with us today, but we do have– there’s 15 of us. So I’m going to go ahead
and pass the mic down so these guys can introduce
themselves and let you know what they do for our program. I’m the director. I don’t know if I said that. But I was a teacher. [NON-ENGLISH SPEECH]. My name is Elizabeth Ocampa. I’m from the Muckleshoot
Indian Tribe. And I am the middle
school language teacher. My name is Mary Ross. I am the admin spec for
the language program. And I’ve been there
for almost 12 years. And what work are
you doing now, Mary? Oh. I also work with my
uncle, Bill [INAUDIBLE],, working on the history
of Muckleshoot. Hello. My name is Elise Bill-Gerrish. This is my daughter, Lily. And Denise Bill up here
is my mom and grandmother. Stephanie Lindgren
[NON-ENGLISH SPEECH].. Hello, everyone. My name is Stephanie Lindgren. I’m from Muckleshoot. And I work as the Head Start
[INAUDIBLE] language teacher. Hi. My name is Lavonna. I work with the– I’m the language teacher for
the second and third year. My name is Shahayla Elkins. And I am the elementary
[INAUDIBLE] coordinator for this institution. And I am Latasha Moses-Gonzalez. I am the language teacher
for the Muckleshoot Child Development Center. [NON-ENGLISH SPEECH]
My name is [INAUDIBLE],, [? Morgan ?] [? Zalecki. ?] I do
the Tribal College and culture. OK. So, yeah. As you can see, we have teachers
throughout our community. They teach at our
Muckleshoot Tribal School, kindergarten through
12th grade, there’s languages being taught there,
at our Child Development Center and also at our Early
Learning Center, and if you have to be
[? classical, ?] also. Thank you very much, Eileen and
the whole team for being here. Really appreciate it. [APPLAUSE] OK. So I also wanted
to mention that I’m the Executive Director
of Adult and Higher Education for the
Muckleshoot Indian Tribe. And education, as I
mentioned earlier, is very important to our people. And so currently right now
I oversee the Muckleshoot Scholarship Department,
which– over the last 17 years since the scholarship
program started, over 600 Muckleshoots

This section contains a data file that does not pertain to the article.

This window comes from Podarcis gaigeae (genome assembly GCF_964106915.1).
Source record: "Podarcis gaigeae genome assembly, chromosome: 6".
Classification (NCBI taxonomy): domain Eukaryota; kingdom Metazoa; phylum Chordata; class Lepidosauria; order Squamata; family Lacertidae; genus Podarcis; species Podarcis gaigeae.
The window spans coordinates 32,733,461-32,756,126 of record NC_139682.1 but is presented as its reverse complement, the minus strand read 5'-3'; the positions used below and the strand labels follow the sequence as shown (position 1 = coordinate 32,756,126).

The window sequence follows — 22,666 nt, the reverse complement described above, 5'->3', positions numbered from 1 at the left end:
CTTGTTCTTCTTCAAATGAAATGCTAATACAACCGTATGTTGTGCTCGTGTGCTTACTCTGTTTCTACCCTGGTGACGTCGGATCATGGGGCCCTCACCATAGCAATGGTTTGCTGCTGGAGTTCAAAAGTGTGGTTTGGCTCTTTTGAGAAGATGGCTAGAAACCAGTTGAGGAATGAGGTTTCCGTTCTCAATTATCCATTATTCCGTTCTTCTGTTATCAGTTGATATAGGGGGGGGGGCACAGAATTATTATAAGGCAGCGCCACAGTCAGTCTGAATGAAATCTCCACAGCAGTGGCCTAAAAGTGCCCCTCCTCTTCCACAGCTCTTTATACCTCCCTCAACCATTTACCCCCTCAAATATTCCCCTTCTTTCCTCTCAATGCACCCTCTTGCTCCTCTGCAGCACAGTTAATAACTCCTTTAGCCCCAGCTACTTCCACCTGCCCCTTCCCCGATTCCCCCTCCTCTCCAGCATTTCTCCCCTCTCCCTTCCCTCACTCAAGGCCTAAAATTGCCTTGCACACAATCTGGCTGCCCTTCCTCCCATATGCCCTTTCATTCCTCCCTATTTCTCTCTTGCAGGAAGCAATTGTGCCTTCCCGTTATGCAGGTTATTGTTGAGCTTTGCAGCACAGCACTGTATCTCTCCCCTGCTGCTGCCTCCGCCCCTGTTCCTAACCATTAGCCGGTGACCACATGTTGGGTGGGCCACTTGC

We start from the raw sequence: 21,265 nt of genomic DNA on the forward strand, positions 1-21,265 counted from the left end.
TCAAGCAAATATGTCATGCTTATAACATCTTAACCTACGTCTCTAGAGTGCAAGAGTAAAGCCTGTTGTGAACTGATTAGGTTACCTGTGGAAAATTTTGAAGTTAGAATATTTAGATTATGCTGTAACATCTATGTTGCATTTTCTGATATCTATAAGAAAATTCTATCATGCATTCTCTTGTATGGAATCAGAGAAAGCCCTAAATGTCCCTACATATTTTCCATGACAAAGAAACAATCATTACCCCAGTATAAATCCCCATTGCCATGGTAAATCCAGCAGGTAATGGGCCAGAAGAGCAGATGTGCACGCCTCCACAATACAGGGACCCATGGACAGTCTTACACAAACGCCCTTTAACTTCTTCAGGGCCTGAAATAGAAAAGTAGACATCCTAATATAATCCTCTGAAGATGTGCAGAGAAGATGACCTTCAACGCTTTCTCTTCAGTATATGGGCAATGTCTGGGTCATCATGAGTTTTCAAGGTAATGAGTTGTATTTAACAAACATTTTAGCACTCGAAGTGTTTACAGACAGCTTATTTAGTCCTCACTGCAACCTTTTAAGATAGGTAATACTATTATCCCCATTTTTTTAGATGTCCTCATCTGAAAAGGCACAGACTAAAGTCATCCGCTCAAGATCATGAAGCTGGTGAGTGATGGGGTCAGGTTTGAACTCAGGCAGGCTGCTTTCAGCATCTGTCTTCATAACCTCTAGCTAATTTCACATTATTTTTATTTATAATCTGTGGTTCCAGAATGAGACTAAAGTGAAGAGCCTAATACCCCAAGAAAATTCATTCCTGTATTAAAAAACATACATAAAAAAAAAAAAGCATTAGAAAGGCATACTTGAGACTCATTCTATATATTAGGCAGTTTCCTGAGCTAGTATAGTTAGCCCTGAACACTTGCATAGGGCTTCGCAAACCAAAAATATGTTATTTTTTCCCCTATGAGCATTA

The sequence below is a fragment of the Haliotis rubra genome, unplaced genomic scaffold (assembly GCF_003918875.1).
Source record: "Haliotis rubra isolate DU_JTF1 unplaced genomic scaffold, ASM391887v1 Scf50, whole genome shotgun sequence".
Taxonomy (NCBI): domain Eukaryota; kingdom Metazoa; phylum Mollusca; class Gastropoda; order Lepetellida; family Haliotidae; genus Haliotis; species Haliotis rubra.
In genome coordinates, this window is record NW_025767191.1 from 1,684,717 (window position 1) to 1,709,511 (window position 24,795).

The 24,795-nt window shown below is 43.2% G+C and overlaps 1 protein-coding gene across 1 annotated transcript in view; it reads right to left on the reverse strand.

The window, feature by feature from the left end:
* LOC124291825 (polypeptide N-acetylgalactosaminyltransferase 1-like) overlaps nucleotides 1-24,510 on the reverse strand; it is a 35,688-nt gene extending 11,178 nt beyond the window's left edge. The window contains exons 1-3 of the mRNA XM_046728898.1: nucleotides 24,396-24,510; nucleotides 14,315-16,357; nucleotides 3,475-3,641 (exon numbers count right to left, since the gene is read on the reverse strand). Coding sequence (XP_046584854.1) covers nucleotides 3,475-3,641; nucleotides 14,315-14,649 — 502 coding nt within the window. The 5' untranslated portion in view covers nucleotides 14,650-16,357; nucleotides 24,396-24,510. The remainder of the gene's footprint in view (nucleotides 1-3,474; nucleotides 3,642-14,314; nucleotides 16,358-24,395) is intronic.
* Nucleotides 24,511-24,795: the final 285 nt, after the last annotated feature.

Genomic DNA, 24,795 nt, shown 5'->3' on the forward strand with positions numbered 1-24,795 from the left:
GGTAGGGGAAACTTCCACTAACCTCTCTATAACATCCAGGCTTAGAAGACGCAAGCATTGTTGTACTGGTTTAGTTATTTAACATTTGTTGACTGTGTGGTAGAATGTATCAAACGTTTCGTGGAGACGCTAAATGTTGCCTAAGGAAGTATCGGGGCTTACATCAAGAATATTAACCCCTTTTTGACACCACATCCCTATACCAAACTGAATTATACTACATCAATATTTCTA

have now earned degrees. And we know that’s only been in
this, you know, limited time. [APPLAUSE] And then I oversee the
Muckleshoot Tribal College. And we have some
staff here today from the Muckleshoot
Tribal College. I don’t know if you guys
would stand, or wave. I just want to thank
them for also being here. And then [? Ford ?]
in the back here. And then the Muckleshoot
Tribal College is a partnership-based
college right now. We have many
different institutions that partner with us. We’re working on a
certified nursing assistant program with Renton
Technical College right now. We have a GED High
School 21 program. We have an NT Plus
program, which is a Native American career
technical education program grant offering,
for the first time ever, an AAST degree
in information systems and security, with
Green River College. Green River is one of our
big partners for that. So it’s a free
AAST degree in IT. So we’re really excited. And that’s open to
everyone, not just Muckleshoot tribal members. And then, let’s see, we have
also Northwest Indian College. Is Edna Wyena here this morning? OK. Good. Edna’s going to
come up and just– You can go ahead and come
on up and I’ll introduce you to say a few words. Or actually I’ll bring
you up in a few moments, if you don’t mind. And so if you’re
ever in the area– and Muckleshoot Tribal
College is right– you’ve been, probably, to
the White River Amphitheater. So if you’ve gone to the
White River Amphitheater, you’ve gone just
about a block too far. We’re on the right by
the King County Library. So anyone’s welcome to come to
the Muckleshoot Tribal College. You don’t have to be Native. And we try to do a
good job of offering a variety of programs for
our people and our community. So now I’m really
pleased to introduce our next special guest. And– can you pull
up the article? I want to just
share this article about my niece, Sovereign Bill. Miss Molly of Denali. And I’ll just read a
couple of words of this. Growing up, Sovereign
Bill’s parents didn’t let her watch
Pocahontas or Peter Pan. They wanted her to
learn about her culture through their family
traditions and beliefs, not by watching movies they
believed embraced stereotypes and skewered what it means
to be Native American. Now Bill, otherwise
known as Sovereign, is using her own voice to
make sure Native kids today have real representation on TV. That’s why TODAY
is honoring to her as a Groundbreaker for
International Day of the Girl. The 15-year-old from
Auburn, Washington voices the main character in
the new PBS cartoon, Molly of Denali, which
follows a young Alaska Native girl on
adventures exploring her culture and her community. Bill told TODAY Style that
Native people aren’t often represented in Western
media, and when they are it’s usually misrepresentation. “TV and movies show
stereotypes and the Indian in the headdress. But there are a
lot of differences between Native cultures. A Native tribe in Montana is
different than a Native tribe in Washington,” Bill said. “I think Molly of Denali is
different in a lot of ways,” she added. “One, it’s showcasing
a Native culture and representing
it in a good way. And it shows Alaska as
well, and a lot of people don’t know Alaska.” And so– and then also just,
I think, a few days ago, I received a message
that Sovereign is– maybe you should tell them a
little bit more about this. But she’s been
recognized as one of 18 of the most influential
young women 18 and under. So let’s give a big, warm